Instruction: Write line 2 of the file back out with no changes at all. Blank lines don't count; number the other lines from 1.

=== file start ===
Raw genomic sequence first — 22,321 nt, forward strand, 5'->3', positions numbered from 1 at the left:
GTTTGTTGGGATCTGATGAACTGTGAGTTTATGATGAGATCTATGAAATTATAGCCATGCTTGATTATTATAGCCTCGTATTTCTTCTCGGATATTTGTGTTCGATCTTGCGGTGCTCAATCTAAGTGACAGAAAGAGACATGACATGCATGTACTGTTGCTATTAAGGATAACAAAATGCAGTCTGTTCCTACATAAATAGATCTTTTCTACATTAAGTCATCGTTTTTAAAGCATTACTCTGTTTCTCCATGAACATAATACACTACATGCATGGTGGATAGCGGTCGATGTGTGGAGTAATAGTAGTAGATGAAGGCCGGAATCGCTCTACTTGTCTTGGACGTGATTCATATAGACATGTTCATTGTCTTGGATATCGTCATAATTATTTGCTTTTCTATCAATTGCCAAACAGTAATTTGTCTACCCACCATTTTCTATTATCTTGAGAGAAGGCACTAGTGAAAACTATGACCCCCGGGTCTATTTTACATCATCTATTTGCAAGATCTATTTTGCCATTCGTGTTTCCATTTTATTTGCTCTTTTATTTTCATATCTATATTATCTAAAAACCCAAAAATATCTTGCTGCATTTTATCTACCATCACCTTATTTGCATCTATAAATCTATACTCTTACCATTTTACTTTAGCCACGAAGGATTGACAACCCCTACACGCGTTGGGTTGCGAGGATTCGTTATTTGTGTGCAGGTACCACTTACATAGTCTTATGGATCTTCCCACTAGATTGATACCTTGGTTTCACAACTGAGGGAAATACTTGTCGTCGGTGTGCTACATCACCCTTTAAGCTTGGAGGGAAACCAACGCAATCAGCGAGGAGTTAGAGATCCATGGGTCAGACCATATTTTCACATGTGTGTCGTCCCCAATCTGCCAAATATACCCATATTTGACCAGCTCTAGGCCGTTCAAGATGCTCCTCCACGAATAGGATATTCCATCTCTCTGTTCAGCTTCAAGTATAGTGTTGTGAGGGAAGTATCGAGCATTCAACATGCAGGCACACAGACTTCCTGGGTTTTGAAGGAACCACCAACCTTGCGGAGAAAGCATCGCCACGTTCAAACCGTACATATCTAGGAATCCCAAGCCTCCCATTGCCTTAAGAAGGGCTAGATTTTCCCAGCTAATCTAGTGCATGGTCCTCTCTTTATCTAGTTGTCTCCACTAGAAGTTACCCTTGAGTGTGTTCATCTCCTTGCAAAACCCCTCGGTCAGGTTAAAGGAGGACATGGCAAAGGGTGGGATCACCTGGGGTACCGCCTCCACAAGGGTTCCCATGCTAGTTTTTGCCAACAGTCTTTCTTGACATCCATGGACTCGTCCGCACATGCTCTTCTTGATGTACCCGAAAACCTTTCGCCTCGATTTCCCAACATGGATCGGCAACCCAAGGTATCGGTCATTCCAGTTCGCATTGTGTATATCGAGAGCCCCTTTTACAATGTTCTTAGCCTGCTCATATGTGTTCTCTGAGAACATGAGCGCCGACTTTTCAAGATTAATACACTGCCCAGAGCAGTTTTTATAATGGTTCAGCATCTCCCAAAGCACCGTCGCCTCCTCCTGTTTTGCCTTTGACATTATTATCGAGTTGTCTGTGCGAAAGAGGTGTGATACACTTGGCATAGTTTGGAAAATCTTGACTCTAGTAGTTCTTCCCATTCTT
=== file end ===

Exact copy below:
GTTTGTTGGGATCTGATGAACTGTGAGTTTATGATGAGATCTATGAAATTATAGCCATGCTTGATTATTATAGCCTCGTATTTCTTCTCGGATATTTGTGTTCGATCTTGCGGTGCTCAATCTAAGTGACAGAAAGAGACATGACATGCATGTACTGTTGCTATTAAGGATAACAAAATGCAGTCTGTTCCTACATAAATAGATCTTTTCTACATTAAGTCATCGTTTTTAAAGCATTACTCTGTTTCTCCATGAACATAATACACTACATGCATGGTGGATAGCGGTCGATGTGTGGAGTAATAGTAGTAGATGAAGGCCGGAATCGCTCTACTTGTCTTGGACGTGATTCATATAGACATGTTCATTGTCTTGGATATCGTCATAATTATTTGCTTTTCTATCAATTGCCAAACAGTAATTTGTCTACCCACCATTTTCTATTATCTTGAGAGAAGGCACTAGTGAAAACTATGACCCCCGGGTCTATTTTACATCATCTATTTGCAAGATCTATTTTGCCATTCGTGTTTCCATTTTATTTGCTCTTTTATTTTCATATCTATATTATCTAAAAACCCAAAAATATCTTGCTGCATTTTATCTACCATCACCTTATTTGCATCTATAAATCTATACTCTTACCATTTTACTTTAGCCACGAAGGATTGACAACCCCTACACGCGTTGGGTTGCGAGGATTCGTTATTTGTGTGCAGGTACCACTTACATAGTCTTATGGATCTTCCCACTAGATTGATACCTTGGTTTCACAACTGAGGGAAATACTTGTCGTCGGTGTGCTACATCACCCTTTAAGCTTGGAGGGAAACCAACGCAATCAGCGAGGAGTTAGAGATCCATGGGTCAGACCATATTTTCACATGTGTGTCGTCCCCAATCTGCCAAATATACCCATATTTGACCAGCTCTAGGCCGTTCAAGATGCTCCTCCACGAATAGGATATTCCATCTCTCTGTTCAGCTTCAAGTATAGTGTTGTGAGGGAAGTATCGAGCATTCAACATGCAGGCACACAGACTTCCTGGGTTTTGAAGGAACCACCAACCTTGCGGAGAAAGCATCGCCACGTTCAAACCGTACATATCTAGGAATCCCAAGCCTCCCATTGCCTTAAGAAGGGCTAGATTTTCCCAGCTAATCTAGTGCATGGTCCTCTCTTTATCTAGTTGTCTCCACTAGAAGTTACCCTTGAGTGTGTTCATCTCCTTGCAAAACCCCTCGGTCAGGTTAAAGGAGGACATGGCAAAGGGTGGGATCACCTGGGGTACCGCCTCCACAAGGGTTCCCATGCTAGTTTTTGCCAACAGTCTTTCTTGACATCCATGGACTCGTCCGCACATGCTCTTCTTGATGTACCCGAAAACCTTTCGCCTCGATTTCCCAACATGGATCGGCAACCCAAGGTATCGGTCATTCCAGTTCGCATTGTGTATATCGAGAGCCCCTTTTACAATGTTCTTAGCCTGCTCATATGTGTTCTCTGAGAACATGAGCGCCGACTTTTCAAGATTAATACACTGCCCAGAGCAGTTTTTATAATGGTTCAGCATCTCCCAAAGCACCGTCGCCTCCTCCTGTTTTGCCTTTGACATTATTATCGAGTTGTCTGTGCGAAAGAGGTGTGATACACTTGGCATAGTTTGGAAAATCTTGACTCTAGTAGTTCTTCCCATTCTT